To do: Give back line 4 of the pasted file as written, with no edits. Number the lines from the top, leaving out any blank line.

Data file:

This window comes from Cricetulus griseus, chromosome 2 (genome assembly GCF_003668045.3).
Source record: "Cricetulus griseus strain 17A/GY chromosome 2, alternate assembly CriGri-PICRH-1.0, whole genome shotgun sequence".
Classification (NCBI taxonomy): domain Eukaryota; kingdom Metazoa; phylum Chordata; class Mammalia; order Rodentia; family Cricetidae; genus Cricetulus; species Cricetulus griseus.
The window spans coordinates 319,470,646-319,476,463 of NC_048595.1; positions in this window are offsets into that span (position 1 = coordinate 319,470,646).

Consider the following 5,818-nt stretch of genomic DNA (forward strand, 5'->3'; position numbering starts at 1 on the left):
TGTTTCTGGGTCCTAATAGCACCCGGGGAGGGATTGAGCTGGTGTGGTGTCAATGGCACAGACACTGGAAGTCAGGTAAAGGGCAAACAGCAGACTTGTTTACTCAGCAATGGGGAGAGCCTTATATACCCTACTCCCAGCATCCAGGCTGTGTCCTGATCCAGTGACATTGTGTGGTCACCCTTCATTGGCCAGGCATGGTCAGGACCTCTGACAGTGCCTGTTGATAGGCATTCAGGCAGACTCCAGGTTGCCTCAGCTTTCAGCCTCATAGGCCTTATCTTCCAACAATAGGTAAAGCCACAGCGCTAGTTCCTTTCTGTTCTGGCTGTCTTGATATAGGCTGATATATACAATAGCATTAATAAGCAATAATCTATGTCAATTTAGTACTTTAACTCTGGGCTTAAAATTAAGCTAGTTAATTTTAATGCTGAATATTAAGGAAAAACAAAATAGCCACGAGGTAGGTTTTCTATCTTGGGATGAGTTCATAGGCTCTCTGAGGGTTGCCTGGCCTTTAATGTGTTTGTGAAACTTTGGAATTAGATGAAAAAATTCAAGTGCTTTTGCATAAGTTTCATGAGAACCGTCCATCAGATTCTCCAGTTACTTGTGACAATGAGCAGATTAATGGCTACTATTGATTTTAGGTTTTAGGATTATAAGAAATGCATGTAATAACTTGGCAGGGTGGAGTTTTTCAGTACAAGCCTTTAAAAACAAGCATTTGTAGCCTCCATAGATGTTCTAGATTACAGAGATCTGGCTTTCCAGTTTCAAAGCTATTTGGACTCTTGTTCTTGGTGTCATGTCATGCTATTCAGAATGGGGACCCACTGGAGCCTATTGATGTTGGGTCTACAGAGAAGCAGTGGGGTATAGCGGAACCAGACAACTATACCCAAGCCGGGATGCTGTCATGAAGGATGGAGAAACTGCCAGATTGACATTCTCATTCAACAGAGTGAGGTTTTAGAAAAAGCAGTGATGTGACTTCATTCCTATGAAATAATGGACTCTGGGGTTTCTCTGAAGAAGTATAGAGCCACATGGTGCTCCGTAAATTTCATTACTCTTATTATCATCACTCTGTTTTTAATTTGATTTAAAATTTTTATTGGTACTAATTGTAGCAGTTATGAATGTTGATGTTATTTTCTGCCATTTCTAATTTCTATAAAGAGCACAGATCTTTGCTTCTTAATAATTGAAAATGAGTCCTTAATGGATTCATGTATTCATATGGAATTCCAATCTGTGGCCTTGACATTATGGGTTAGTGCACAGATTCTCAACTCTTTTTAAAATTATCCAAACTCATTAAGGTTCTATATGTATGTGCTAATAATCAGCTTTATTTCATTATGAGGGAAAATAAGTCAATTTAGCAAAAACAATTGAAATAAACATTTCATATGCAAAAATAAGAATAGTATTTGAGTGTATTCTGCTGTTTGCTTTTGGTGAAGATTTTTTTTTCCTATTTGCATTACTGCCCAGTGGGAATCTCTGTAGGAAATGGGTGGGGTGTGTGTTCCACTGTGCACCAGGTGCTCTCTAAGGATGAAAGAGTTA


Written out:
The window spans coordinates 319,470,646-319,476,463 of NC_048595.1; positions in this window are offsets into that span (position 1 = coordinate 319,470,646).